Toyo Ito, Hon. FAIA, addresses international media before his keynote address at this year's Cersaie ceramic tile and bath fittings trade show.
Hallie Busta Toyo Ito, Hon. FAIA, addresses international media before his keynote address at this year's Cersaie ceramic tile and bath fittings trade show.

ARCHITECT’s fourth and final day at Cersaie, the international ceramic tile trade show held this week in Bologna, Italy, featured a keynote address by the 2013 Pritzker laureate, Toyo Ito, Hon. FAIA, who leads the Tokyo-based global firm Toyo Ito & Associates, Architects. Known for creating spaces that bridge the built and natural environments, Ito presented his firm's completed and forthcoming projects as contemporary examples for designers who seek an alternative to the prevalent glass-and-steel construction.

Among the projects was Ito's 2011 Home-for-All,  a series of minimally outfitted houses that served as a temporary shelter and meeting spot for residents of the Tohoku region of Japan following the March 2011 tsunami (the project was cited by the Pritzker jury as an example of the architect's social responsibility). Home-for-All is framed with timbers sourced from cedar trees felled by the storm. “Lightness is [achieved by] how you use the materials,” Ito told reporters before his talk to the general public.

Elsewhere at Cersaie, manufacturers are continuing to emulate wood and other natural materials in ceramic, as we have seen in previous tradeshows such as Cevisama 2013. Designers are often divided on the practice of using one material to achieve the look of another, particularly if the latter is organic material. Such has been the case for ceramic wood. The material is often picked over conventional hardwoods due to the project’s budget and ceramic’s ability to withstand high-traffic commercial spaces, but without the tendency to rot and warp like wood. At Cersaie, we saw no shortage of the stuff. Here are a few favorites:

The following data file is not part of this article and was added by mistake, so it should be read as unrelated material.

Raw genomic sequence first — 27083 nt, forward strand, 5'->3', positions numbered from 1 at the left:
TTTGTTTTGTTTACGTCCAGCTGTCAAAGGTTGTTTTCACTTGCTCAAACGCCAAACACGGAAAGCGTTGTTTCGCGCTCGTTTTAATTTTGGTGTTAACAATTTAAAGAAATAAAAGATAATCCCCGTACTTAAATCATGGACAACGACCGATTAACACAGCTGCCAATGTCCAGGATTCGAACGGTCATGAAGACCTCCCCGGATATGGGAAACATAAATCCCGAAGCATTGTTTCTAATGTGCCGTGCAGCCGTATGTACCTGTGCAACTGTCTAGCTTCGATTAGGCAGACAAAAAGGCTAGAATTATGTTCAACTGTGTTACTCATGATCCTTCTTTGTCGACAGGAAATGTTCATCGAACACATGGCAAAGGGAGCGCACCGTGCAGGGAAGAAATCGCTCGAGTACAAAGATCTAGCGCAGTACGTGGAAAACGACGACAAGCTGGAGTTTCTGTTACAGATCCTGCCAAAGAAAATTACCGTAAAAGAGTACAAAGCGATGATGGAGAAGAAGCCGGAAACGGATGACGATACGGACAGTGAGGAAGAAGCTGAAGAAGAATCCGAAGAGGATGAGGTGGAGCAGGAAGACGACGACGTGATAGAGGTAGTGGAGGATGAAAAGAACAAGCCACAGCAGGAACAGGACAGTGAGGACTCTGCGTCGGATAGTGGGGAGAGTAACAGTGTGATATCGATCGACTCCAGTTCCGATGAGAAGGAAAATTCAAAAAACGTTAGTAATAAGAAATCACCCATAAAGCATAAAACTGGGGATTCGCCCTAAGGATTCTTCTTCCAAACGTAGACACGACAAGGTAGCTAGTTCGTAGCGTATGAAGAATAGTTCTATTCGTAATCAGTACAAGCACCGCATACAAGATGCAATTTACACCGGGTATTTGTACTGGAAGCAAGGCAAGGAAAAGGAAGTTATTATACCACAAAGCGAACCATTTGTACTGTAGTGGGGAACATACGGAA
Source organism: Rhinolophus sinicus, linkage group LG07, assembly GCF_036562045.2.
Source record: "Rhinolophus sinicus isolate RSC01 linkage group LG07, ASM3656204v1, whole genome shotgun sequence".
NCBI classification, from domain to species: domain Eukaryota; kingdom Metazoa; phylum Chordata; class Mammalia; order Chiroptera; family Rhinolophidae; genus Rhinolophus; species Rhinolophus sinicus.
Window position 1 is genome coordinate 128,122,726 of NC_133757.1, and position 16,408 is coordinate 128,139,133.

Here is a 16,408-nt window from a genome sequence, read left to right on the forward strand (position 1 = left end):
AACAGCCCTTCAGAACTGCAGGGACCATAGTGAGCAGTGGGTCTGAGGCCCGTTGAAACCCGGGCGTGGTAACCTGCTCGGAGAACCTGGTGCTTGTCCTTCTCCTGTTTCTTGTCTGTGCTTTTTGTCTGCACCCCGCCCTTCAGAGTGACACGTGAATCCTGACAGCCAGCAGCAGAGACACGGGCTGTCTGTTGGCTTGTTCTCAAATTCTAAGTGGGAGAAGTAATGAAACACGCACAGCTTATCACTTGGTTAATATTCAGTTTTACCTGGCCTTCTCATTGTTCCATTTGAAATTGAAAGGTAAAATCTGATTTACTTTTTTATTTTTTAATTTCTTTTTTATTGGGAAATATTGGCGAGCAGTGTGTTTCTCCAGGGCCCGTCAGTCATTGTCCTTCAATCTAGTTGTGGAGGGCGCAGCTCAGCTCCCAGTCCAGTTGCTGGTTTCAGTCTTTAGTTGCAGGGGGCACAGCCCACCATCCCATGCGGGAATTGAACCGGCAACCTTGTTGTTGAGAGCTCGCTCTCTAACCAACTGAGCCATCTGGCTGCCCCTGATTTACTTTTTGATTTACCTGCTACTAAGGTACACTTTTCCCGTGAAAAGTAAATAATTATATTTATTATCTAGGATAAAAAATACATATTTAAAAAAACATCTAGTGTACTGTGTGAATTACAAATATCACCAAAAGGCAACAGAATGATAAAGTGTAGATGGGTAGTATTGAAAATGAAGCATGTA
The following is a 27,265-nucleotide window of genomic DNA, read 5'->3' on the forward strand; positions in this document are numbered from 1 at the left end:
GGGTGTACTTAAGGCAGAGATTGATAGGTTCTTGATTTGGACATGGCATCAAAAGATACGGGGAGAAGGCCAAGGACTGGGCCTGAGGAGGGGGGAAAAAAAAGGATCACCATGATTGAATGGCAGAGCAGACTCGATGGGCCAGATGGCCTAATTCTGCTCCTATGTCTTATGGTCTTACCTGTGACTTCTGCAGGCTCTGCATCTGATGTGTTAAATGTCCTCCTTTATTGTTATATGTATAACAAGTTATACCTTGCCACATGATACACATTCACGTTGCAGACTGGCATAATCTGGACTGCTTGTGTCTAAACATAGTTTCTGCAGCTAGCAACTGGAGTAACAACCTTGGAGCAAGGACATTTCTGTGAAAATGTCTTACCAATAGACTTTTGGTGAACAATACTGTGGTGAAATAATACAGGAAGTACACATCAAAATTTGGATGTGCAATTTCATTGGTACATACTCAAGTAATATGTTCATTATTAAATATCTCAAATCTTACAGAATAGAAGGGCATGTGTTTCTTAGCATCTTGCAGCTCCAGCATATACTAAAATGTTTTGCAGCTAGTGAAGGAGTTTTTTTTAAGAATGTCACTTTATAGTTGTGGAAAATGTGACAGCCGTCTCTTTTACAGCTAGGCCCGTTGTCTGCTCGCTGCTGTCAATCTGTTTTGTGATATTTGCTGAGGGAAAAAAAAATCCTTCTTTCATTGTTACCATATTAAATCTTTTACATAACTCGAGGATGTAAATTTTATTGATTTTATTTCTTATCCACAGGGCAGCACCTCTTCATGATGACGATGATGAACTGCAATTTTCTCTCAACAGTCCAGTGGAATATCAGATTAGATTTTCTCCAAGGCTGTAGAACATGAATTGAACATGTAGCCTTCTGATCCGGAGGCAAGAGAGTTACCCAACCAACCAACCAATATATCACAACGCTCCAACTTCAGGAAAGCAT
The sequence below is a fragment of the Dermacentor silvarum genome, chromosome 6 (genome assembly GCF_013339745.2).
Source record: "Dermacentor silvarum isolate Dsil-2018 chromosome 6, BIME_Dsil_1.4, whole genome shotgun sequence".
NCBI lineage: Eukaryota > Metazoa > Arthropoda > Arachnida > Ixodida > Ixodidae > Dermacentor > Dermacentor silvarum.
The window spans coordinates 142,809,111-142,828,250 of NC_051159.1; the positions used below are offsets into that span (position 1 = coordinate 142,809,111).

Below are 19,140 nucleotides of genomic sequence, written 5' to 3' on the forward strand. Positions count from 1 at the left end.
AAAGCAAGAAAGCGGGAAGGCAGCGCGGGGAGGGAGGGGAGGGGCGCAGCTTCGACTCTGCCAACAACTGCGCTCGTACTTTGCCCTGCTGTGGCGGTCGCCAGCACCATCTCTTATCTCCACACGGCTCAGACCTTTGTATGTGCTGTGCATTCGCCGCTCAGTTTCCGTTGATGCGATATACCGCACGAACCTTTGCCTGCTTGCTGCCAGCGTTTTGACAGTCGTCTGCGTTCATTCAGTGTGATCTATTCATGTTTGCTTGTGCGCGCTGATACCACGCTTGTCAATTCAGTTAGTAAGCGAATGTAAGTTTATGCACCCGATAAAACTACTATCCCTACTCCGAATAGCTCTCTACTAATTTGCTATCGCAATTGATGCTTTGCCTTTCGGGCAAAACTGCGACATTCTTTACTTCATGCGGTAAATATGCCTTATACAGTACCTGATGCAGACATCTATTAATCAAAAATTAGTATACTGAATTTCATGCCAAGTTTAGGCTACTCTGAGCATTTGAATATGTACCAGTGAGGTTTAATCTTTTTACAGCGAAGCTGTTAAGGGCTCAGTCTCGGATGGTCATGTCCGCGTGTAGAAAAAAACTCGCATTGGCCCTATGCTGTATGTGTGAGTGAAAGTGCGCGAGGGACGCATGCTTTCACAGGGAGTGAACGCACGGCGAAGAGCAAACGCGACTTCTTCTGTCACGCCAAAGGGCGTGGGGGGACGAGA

Italian studio 41 Zero 42 replicated the look of charred wood as it is typically achieved through the Japanese technique of carbonizing planks. The studio used porcelain whose color is high-definition digitally printed and features a rectified surface. Yaki is offered in 6"-by-48" and 6"-by-12" planks in four neutral colors and a natural and glossy finish.

Worn wood planks have made their mark on the walls and floors, encouraging manufacturers like Ceramica Sant’Agostino to explore new forms. The company’s BlendArt flooring is offered in up to 3'-square, 10mm-thick (0.4"-thick) dimensions and constructed of porcelain, merging the rustic look of worn wood with the performance of a ceramic. The tiles’ surface has a rectified wood grain and is available in a gray (shown), natural, and dark finish as well as in mixed colorways.

Emil Ceramica replicates the saturated, natural hues of finished hardwood with a subtly textured surface in Millelegni, a series of high-definition printed planks comprising species such as gray ash, larch, oak from countries including France, Japan, Canada, Scotland, and Italy. Offered in 47" lengths and approximately 6", 8", and 12" lengths, the planks can be used indoors and outdoors.

Read up on our week in Bologna to learn about the latest in designer–manufacturer collaborations (here and here) and the ongoing trend of new geometric forms for tile.